Cancer is defined as a group of diseases that have a wide range of causes. Each cancer differs in biology and pathophysiology, but all animals and even plants are susceptible to cancer.
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Cancer at the molecular level
The body is made up of trillions of living cells. These cells grow, divide, and die in a process that is tightly regulated and controlled by the DNA machinery within the cell. During development, normal cells rapidly divide to allow for growth. This is in contrast to adulthood, where most cells divide only to replace worn-out or dying cells or to repair injuries.
When cells of the body at a particular site start to grow out of control, they may become cancerous. Cancer cell growth is different from normal cell growth. Instead of dying, cancer cells continue to grow and form new, abnormal cells. In addition, these cells can also invade other tissues. This is a property that normal cells do not possess.
Cancer cells originate from normal cells when their DNA (deoxyribonucleic acid) or blue prints within the cell nucleus is damaged. DNA is in every cell and it directs all the cell’s actions, growth, death, protein synthesis etc. when DNA is damaged in a normal cell the cell either repairs the damage or the cell dies.
Normally, the body safeguards against cancer via numerous methods, such as: apoptosis or a process by which abnormal cells die on their own accord, helper molecules (some DNA polymerases), possibly senescence or aging, etc.
In cancer cells, the damaged DNA is not repaired, and the cell does not die. Instead it gives rise to more such abnormal cells with abnormal DNA. These new cells all have the same defective DNA of the original cancer cell.
DNA damage may be inherited from parents or may be a spontaneous problem that occurs during the lifetime of a person. This is called a mutation. DNA damage may also be triggered by exposure to certain environmental toxins such as those present in cigarette smoke. There are, however, multiple factors that may cause cancer and it is difficult to pin point an exact cause.
How do cancer cells behave differently from healthy ones? - George Zaidan
What are mutations?
Mutations are any changes to the DNA of a cell. There are many types of mutations, and these include:
- Those in the error-correcting machinery of a cell. This may cause accumulation of errors rapidly in the cell and its progeny.
- Those in signaling (endocrine) machinery of the cell. This leads transmission of the error signals to nearby healthy cells as well.
- Those that allow the cells to migrate and disrupt more healthy cells away from the primary site of origin.
- Those that make the cell immortal so that the abnormal cell refuses to die.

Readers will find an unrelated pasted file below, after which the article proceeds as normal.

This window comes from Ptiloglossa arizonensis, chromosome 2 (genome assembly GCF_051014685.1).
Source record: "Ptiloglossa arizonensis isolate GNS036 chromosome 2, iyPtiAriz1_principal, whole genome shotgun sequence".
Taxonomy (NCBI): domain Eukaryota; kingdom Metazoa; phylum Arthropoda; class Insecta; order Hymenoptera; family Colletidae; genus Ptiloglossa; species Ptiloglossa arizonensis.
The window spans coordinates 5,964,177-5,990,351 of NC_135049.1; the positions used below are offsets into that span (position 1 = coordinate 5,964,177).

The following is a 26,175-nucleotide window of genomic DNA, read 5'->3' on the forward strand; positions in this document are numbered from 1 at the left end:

Risk factors for cancer
According to World Health Organization (WHO), common risk factors for cancer include:
- Tobacco use
- Alcohol use
- Overweight and obesity
- Dietary factors, including insufficient fruit and vegetable intake
- Physical inactivity
- Chronic infections from helicobacter pylori, hepatitis B virus (HBV), hepatitis C virus (HCV) and some types of human papilloma virus (HPV)
- Environmental and occupational risks including ionizing and non-ionizing radiation
Agents that may cause cancer include:
Several chemicals and environmental toxins are responsible for changes in normal cellular DNA. Substances that cause DNA mutations are known as mutagens, and mutagens that cause cancers are known as carcinogens.
Particular substances have been linked to specific types of cancer. Tobacco smoking is associated with many forms of cancer, and causes 90% of lung cancer. Similarly, prolonged exposure to asbestos fibers is associated with mesothelioma.
Tobacco is also related to other cancers such as lung, larynx, head, neck, stomach, bladder, kidney, oesophagus and pancreas as it contains other known carcinogens, including nitrosamines and polycyclic aromatic hydrocarbons.
Radiation caused by radon gas and prolonged exposure to ultraviolet radiation from the sun can lead to melanoma and other skin malignancies. Radiation therapy given for one type of cancer may also cause another type of cancer. For example, those who receive chest radiation therapy for lymphomas may later develop breast cancer.
Viral and bacterial infection
Some cancers can be caused by infections with pathogens. Notable among these include liver cancers due to Hepatitic B and C infections; cervical cancer due to infections with Human Papilloma virus (HPV); Epstein Barr virus causing Burkitt’s lymphoma and gastric or stomach cancer due to Helicobacter pylori infection.
Genetic or inherited cancers
Common examples are inherited breast cancer and ovarian cancer genes including BRCA1 and 2. Li-Fraumeni syndrome includes defects in the p53 gene that leads to bone cancers, breast cancers, soft tissue sarcomas, brain cancers etc. Those with Down’s syndrome are known to develop malignancies such as leukemia and testicular cancer.
There are many hormones in the body, but one of the most notable among these are changes in levels of the female hormone estrogen, which has been linked to uterine cancer.
Cancers of the immune system
Impaired immunity including HIV infection leads to several cancers including Kaposi's sarcoma, non-Hodgkin's lymphoma, and HPV-associated malignancies such as anal cancer and cervical cancer.